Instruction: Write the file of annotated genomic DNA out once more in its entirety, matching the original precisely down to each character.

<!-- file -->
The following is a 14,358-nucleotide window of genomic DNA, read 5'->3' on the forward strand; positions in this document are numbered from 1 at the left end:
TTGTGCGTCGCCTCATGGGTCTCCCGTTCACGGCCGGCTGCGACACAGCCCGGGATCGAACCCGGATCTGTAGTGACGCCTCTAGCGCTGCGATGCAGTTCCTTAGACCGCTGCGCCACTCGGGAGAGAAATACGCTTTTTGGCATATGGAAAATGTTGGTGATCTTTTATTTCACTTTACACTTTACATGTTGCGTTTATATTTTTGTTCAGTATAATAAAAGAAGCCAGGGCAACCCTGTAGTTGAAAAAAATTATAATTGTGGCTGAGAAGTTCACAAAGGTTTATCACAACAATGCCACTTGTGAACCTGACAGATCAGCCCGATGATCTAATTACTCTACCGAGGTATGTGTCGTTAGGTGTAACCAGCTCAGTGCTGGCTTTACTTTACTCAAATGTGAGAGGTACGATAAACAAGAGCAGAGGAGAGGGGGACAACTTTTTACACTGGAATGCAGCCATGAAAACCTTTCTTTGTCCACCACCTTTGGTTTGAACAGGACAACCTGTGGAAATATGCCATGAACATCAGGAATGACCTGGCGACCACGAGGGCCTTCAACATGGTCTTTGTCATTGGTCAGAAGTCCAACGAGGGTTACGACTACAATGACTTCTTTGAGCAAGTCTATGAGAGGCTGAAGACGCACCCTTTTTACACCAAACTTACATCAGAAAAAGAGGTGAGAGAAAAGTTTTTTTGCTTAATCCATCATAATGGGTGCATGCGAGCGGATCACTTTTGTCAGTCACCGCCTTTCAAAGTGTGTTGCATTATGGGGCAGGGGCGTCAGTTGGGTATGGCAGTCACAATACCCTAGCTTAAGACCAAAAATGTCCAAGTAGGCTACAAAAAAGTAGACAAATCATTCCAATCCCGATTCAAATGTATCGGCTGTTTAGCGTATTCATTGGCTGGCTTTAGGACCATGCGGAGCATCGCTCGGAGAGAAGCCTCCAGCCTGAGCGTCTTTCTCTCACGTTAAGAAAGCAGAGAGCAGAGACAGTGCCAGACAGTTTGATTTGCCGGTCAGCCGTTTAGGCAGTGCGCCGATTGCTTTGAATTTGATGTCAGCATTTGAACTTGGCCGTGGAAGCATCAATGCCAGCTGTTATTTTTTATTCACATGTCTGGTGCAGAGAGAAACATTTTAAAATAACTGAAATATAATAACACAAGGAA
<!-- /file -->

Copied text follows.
The following is a 14,358-nucleotide window of genomic DNA, read 5'->3' on the forward strand; positions in this document are numbered from 1 at the left end:
TTGTGCGTCGCCTCATGGGTCTCCCGTTCACGGCCGGCTGCGACACAGCCCGGGATCGAACCCGGATCTGTAGTGACGCCTCTAGCGCTGCGATGCAGTTCCTTAGACCGCTGCGCCACTCGGGAGAGAAATACGCTTTTTGGCATATGGAAAATGTTGGTGATCTTTTATTTCACTTTACACTTTACATGTTGCGTTTATATTTTTGTTCAGTATAATAAAAGAAGCCAGGGCAACCCTGTAGTTGAAAAAAATTATAATTGTGGCTGAGAAGTTCACAAAGGTTTATCACAACAATGCCACTTGTGAACCTGACAGATCAGCCCGATGATCTAATTACTCTACCGAGGTATGTGTCGTTAGGTGTAACCAGCTCAGTGCTGGCTTTACTTTACTCAAATGTGAGAGGTACGATAAACAAGAGCAGAGGAGAGGGGGACAACTTTTTACACTGGAATGCAGCCATGAAAACCTTTCTTTGTCCACCACCTTTGGTTTGAACAGGACAACCTGTGGAAATATGCCATGAACATCAGGAATGACCTGGCGACCACGAGGGCCTTCAACATGGTCTTTGTCATTGGTCAGAAGTCCAACGAGGGTTACGACTACAATGACTTCTTTGAGCAAGTCTATGAGAGGCTGAAGACGCACCCTTTTTACACCAAACTTACATCAGAAAAAGAGGTGAGAGAAAAGTTTTTTTGCTTAATCCATCATAATGGGTGCATGCGAGCGGATCACTTTTGTCAGTCACCGCCTTTCAAAGTGTGTTGCATTATGGGGCAGGGGCGTCAGTTGGGTATGGCAGTCACAATACCCTAGCTTAAGACCAAAAATGTCCAAGTAGGCTACAAAAAAGTAGACAAATCATTCCAATCCCGATTCAAATGTATCGGCTGTTTAGCGTATTCATTGGCTGGCTTTAGGACCATGCGGAGCATCGCTCGGAGAGAAGCCTCCAGCCTGAGCGTCTTTCTCTCACGTTAAGAAAGCAGAGAGCAGAGACAGTGCCAGACAGTTTGATTTGCCGGTCAGCCGTTTAGGCAGTGCGCCGATTGCTTTGAATTTGATGTCAGCATTTGAACTTGGCCGTGGAAGCATCAATGCCAGCTGTTATTTTTTATTCACATGTCTGGTGCAGAGAGAAACATTTTAAAATAACTGAAATATAATAACACAAGGAA